LendingClub CEO Says He's No Threat to Banks, Just Their Model

  • Online lending company sees bank partnerships as path to grow
  • Banks' low cost of funds complement LendingClub, CEO Says

Renaud Laplanche, the chief executive officer of LendingClub Corp., is more interested in working with banks than replacing them.

His company, which matches borrowers and investors over the Internet, sees opportunities to continue growing by partnering with banks -- both to find new customers and to fund them. Speaking at the Bloomberg Markets Most Influential Summit in New York on Tuesday, he adopted a less-aggressive stance than the classic role of a technology-based disruptor looking to replace traditional industry.

“We’re a threat to the model, but we are not necessarily a threat to the bank,” said Laplanche, 44. “When we talk about transforming the banking industry, it’s a positive transformation for the consumer. But it could be a positive transformation for the bank.”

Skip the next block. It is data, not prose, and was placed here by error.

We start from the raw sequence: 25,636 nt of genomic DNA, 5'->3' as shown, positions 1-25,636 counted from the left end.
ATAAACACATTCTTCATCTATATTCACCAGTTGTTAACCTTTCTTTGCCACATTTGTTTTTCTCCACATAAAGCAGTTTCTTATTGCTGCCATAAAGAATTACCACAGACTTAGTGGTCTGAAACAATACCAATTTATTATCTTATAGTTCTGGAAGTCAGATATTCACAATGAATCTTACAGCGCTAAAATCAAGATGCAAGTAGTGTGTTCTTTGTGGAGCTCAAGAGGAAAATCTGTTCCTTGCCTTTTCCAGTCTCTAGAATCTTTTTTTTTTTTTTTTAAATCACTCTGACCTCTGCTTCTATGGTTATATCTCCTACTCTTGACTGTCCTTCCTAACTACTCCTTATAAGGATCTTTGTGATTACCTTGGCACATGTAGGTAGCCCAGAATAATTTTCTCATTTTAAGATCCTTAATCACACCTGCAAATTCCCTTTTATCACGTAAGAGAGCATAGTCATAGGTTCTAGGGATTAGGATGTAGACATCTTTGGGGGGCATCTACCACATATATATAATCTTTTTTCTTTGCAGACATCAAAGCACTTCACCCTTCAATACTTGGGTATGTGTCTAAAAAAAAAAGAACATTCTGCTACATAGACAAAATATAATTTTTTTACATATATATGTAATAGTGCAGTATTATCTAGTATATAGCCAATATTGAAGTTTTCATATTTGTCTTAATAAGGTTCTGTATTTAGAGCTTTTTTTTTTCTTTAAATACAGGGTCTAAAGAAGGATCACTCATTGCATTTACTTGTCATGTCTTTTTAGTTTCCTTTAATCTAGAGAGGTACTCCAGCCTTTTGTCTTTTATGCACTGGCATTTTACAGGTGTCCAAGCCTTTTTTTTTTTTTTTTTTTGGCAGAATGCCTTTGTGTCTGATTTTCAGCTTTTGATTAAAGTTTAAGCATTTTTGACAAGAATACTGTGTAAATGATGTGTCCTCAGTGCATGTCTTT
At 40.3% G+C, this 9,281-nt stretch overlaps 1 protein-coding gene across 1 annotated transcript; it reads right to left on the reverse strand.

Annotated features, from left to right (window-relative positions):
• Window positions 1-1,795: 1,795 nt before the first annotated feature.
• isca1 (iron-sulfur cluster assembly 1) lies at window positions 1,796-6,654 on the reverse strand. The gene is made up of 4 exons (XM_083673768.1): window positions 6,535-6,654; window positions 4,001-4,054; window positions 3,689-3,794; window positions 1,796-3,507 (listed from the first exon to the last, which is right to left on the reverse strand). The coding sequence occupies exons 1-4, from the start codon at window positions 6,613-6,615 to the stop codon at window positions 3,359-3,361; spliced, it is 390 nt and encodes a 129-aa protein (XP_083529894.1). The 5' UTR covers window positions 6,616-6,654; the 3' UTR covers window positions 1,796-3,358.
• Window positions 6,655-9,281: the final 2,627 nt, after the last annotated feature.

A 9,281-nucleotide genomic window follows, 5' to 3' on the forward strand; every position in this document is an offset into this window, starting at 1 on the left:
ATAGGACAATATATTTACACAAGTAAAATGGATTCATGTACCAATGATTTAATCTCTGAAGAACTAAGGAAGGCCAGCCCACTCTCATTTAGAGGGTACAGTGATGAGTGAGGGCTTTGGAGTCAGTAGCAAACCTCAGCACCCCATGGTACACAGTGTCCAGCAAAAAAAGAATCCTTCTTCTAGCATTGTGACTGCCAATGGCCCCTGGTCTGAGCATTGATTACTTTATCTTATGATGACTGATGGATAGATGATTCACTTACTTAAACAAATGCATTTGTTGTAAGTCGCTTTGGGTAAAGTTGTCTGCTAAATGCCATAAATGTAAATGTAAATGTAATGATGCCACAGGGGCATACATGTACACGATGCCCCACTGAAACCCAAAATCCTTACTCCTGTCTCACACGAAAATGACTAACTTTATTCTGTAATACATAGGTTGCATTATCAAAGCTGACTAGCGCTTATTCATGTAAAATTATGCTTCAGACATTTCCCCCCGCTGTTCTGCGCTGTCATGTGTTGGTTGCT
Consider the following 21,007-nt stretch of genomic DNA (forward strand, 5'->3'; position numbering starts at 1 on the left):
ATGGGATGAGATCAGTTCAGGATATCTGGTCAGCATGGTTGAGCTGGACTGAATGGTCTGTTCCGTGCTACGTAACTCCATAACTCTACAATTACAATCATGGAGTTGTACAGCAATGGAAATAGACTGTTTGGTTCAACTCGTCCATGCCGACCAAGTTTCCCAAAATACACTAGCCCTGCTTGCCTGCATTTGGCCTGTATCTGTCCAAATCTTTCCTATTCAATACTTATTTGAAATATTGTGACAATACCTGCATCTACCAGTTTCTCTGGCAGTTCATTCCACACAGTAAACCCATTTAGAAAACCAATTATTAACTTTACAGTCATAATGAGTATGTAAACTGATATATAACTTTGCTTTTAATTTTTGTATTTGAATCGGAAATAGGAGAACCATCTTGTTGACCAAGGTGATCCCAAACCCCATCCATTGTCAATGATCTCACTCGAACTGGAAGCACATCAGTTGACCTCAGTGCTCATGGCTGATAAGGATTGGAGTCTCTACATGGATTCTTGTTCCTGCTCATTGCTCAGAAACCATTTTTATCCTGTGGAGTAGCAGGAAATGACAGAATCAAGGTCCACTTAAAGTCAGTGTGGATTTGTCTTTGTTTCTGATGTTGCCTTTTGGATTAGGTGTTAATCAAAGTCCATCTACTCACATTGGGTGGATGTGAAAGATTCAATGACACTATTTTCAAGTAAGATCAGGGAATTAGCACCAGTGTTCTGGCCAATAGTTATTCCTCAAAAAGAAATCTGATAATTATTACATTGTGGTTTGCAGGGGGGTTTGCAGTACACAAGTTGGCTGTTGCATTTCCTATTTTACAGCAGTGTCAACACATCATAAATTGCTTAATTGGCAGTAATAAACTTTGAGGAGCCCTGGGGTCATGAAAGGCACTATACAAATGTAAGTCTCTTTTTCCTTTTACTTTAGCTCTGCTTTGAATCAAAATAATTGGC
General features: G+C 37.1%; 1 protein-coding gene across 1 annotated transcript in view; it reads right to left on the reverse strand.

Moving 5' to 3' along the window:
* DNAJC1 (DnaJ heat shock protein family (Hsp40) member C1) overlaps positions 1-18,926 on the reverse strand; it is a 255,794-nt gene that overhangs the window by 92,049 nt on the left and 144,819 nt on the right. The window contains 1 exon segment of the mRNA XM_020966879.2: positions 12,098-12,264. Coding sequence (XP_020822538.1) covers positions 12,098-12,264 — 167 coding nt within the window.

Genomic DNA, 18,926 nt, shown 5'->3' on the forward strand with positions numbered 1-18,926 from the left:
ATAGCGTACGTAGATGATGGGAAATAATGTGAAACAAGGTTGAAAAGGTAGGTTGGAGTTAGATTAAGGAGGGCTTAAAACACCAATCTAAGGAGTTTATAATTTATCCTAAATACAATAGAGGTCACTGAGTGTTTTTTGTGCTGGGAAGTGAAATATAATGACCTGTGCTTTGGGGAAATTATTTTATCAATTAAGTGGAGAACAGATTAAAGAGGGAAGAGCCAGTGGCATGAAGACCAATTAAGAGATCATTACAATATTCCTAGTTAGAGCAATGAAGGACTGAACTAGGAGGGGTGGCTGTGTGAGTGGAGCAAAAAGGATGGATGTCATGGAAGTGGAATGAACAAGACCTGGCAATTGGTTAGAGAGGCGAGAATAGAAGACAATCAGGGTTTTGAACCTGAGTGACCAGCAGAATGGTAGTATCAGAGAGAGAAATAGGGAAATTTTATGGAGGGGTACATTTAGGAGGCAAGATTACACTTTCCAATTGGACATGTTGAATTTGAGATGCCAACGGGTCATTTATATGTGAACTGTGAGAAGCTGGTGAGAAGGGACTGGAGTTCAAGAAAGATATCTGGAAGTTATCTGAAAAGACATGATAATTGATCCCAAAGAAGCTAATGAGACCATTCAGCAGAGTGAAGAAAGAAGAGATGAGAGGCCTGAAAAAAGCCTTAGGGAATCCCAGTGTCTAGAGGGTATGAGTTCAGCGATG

LendingClub already has made some inroads with banks. The San Francisco-based company said in April that it would work with Citigroup Inc. to provide as much as $150 million in affordable loans to underserved borrowers. Laplanche also forged a pact with a network of community banks to co-brand personal loans.

His firm arranged more than $3.5 billion in debt in the first half of the year, mostly for customers seeking to pay off or refinance existing debt. The company is able to make loans over its website at lower rates than carrying a balance on a credit cards, in part because it doesn’t operate a network of branches. LendingClub also automates portions of the underwriting process.

Still, it needs investors to fund the debt, which is why banks are attractive partners, Laplanche said.

“Banks continue to have access to very low cost of deposits,” Laplanche said. “So the combination of a bank and LendingClub is really the best of both worlds, where you get the lowest cost of operations and the lowest cost of capital. And together we can drive down the cost of credit for consumers and for businesses.”

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